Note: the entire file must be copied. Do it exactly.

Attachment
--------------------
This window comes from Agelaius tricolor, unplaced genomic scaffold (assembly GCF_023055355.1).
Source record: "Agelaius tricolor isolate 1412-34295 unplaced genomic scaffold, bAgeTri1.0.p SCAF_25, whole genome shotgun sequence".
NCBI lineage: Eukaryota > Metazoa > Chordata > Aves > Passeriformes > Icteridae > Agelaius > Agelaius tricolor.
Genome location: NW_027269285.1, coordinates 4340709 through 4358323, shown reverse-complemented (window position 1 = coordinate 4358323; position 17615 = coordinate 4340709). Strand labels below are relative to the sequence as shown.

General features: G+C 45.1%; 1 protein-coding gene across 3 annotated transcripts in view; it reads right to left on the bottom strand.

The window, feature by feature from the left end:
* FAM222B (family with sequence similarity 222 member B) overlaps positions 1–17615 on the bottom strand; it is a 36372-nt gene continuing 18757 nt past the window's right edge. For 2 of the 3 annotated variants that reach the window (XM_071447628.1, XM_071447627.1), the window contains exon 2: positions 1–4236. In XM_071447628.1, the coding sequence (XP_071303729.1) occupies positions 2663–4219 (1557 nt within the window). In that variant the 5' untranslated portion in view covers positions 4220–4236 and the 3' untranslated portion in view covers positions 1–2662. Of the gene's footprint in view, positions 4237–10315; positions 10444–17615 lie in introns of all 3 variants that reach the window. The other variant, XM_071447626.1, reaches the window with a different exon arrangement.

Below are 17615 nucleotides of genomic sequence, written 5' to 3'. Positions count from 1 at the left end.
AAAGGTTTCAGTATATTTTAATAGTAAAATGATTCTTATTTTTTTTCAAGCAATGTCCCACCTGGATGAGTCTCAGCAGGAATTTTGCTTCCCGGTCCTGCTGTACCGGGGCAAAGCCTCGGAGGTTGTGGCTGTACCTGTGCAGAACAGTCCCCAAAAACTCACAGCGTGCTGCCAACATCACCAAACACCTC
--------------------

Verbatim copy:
This window comes from Agelaius tricolor, unplaced genomic scaffold (assembly GCF_023055355.1).
Source record: "Agelaius tricolor isolate 1412-34295 unplaced genomic scaffold, bAgeTri1.0.p SCAF_25, whole genome shotgun sequence".
NCBI lineage: Eukaryota > Metazoa > Chordata > Aves > Passeriformes > Icteridae > Agelaius > Agelaius tricolor.
Genome location: NW_027269285.1, coordinates 4340709 through 4358323, shown reverse-complemented (window position 1 = coordinate 4358323; position 17615 = coordinate 4340709). Strand labels below are relative to the sequence as shown.

General features: G+C 45.1%; 1 protein-coding gene across 3 annotated transcripts in view; it reads right to left on the bottom strand.

The window, feature by feature from the left end:
* FAM222B (family with sequence similarity 222 member B) overlaps positions 1–17615 on the bottom strand; it is a 36372-nt gene continuing 18757 nt past the window's right edge. For 2 of the 3 annotated variants that reach the window (XM_071447628.1, XM_071447627.1), the window contains exon 2: positions 1–4236. In XM_071447628.1, the coding sequence (XP_071303729.1) occupies positions 2663–4219 (1557 nt within the window). In that variant the 5' untranslated portion in view covers positions 4220–4236 and the 3' untranslated portion in view covers positions 1–2662. Of the gene's footprint in view, positions 4237–10315; positions 10444–17615 lie in introns of all 3 variants that reach the window. The other variant, XM_071447626.1, reaches the window with a different exon arrangement.

Below are 17615 nucleotides of genomic sequence, written 5' to 3'. Positions count from 1 at the left end.
AAAGGTTTCAGTATATTTTAATAGTAAAATGATTCTTATTTTTTTTCAAGCAATGTCCCACCTGGATGAGTCTCAGCAGGAATTTTGCTTCCCGGTCCTGCTGTACCGGGGCAAAGCCTCGGAGGTTGTGGCTGTACCTGTGCAGAACAGTCCCCAAAAACTCACAGCGTGCTGCCAACATCACCAAACACCTC